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The sorry state of non-car infrastructure in the US

My bias is generally pro-vulnerable users of infrastructure, so I came into this article in the NYT expecting to have my existing views reinforced. Even so, I learned a lot from the piece.

The article shows how deaths to pedestrians, cyclists, and motorcyclists are increasing in the US, even as they decrease in other countries. Fatalities didn’t even go down during the early days of the pandemic, when far fewer people were driving.

Some of the main drivers of this cross-country discrepancy is because our roads are designed to enable cars to drive fast, and the limited power states have over their transportation budgets and ability to set basic stuff like speed limits, which are often hampered by federal laws. .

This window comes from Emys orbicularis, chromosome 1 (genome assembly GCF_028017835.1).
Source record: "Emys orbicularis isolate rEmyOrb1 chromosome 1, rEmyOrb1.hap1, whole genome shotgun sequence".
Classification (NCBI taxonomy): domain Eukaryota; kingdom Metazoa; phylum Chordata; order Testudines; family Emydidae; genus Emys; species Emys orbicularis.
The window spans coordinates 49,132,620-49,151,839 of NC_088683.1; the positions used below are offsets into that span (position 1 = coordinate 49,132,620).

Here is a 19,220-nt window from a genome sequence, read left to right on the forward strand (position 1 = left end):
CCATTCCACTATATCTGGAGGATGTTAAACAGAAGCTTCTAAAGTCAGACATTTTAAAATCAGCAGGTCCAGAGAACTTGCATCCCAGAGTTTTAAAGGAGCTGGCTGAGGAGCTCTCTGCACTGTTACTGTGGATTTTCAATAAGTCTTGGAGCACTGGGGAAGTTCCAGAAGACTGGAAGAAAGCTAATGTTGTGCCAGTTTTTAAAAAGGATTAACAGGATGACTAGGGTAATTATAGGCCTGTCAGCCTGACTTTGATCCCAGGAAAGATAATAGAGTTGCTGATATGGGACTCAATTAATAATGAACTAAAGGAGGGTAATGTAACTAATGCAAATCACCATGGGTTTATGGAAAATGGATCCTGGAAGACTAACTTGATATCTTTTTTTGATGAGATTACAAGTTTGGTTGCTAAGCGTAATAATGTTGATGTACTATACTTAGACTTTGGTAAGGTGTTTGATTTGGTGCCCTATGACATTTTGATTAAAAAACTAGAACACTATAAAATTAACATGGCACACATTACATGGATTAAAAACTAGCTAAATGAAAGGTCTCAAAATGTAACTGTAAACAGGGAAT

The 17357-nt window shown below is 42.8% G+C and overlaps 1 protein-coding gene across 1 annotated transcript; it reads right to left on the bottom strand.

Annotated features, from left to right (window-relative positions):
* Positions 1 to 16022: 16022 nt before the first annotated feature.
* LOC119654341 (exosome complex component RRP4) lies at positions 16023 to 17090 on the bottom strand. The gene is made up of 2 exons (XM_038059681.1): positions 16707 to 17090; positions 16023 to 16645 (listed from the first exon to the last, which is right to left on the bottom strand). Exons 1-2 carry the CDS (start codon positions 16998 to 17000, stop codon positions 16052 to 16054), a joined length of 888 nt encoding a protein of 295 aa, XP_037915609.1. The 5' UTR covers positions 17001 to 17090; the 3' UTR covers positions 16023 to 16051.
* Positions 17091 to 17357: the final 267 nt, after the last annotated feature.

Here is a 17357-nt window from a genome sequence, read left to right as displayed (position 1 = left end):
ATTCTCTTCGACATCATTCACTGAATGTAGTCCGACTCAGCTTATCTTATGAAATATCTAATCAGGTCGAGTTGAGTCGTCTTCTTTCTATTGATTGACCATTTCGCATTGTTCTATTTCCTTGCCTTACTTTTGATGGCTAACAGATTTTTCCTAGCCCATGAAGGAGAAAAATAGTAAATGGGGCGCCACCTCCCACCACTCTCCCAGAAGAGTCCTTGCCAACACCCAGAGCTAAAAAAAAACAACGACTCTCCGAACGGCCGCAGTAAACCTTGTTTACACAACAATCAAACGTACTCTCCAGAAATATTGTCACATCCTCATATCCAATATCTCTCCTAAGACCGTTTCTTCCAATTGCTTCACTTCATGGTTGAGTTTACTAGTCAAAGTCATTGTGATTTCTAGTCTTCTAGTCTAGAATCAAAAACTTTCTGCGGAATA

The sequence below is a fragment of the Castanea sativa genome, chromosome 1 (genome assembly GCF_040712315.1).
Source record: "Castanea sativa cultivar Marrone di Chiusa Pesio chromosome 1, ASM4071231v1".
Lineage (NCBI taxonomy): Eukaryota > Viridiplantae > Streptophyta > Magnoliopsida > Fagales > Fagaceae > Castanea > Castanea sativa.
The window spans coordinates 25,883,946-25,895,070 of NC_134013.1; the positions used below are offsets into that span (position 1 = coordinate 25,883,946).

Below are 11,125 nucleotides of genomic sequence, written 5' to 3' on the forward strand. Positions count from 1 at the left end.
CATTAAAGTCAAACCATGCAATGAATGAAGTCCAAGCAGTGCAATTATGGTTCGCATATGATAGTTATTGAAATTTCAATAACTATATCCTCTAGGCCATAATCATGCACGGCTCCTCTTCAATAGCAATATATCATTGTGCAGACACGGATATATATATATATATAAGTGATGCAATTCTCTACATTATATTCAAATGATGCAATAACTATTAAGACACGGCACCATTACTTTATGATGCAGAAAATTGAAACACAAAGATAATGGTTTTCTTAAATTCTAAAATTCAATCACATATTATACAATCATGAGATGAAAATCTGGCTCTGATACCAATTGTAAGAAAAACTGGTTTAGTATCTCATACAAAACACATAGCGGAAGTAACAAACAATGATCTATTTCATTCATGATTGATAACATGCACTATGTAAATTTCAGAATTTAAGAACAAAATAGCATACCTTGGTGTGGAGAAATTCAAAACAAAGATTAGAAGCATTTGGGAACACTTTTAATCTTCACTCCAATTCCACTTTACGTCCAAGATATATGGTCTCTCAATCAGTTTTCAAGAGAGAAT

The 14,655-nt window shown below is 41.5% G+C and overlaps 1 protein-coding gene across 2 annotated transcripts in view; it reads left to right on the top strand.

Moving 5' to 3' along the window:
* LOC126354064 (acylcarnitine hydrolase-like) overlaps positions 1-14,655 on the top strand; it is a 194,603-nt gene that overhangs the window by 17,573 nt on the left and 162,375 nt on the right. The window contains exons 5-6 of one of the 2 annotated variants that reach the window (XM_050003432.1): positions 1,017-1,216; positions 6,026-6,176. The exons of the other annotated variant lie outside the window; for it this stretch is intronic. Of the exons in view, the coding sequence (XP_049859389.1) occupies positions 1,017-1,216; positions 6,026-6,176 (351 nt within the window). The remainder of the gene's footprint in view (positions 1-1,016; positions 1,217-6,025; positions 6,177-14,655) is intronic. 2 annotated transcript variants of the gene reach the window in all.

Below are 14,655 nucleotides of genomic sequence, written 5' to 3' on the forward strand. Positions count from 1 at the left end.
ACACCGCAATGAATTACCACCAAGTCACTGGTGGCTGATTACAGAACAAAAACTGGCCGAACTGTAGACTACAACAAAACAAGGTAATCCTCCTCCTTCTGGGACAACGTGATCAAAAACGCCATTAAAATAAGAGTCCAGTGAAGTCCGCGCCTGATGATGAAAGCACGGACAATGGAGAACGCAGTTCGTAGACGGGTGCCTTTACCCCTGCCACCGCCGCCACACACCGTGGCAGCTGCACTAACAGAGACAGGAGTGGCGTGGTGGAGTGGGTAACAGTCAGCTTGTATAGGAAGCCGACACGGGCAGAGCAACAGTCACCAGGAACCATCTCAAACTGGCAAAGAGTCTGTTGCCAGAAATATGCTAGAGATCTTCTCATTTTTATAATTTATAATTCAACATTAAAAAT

From the article:

In 2021, nearly 43,000 people died on American roads, the government estimates. And the recent rise in fatalities has been particularly pronounced among those the government classifies as most vulnerable — cyclists, motorcyclists, pedestrians.

Much of the familiar explanation for America’s road safety record lies with a transportation system primarily designed to move cars quickly, not to move people safely.

“Motor vehicles are first, highways are first, and everything else is an afterthought,” said Jennifer Homendy, chair of the National Transportation Safety Board.

Read the article for more.


November 28, 2022


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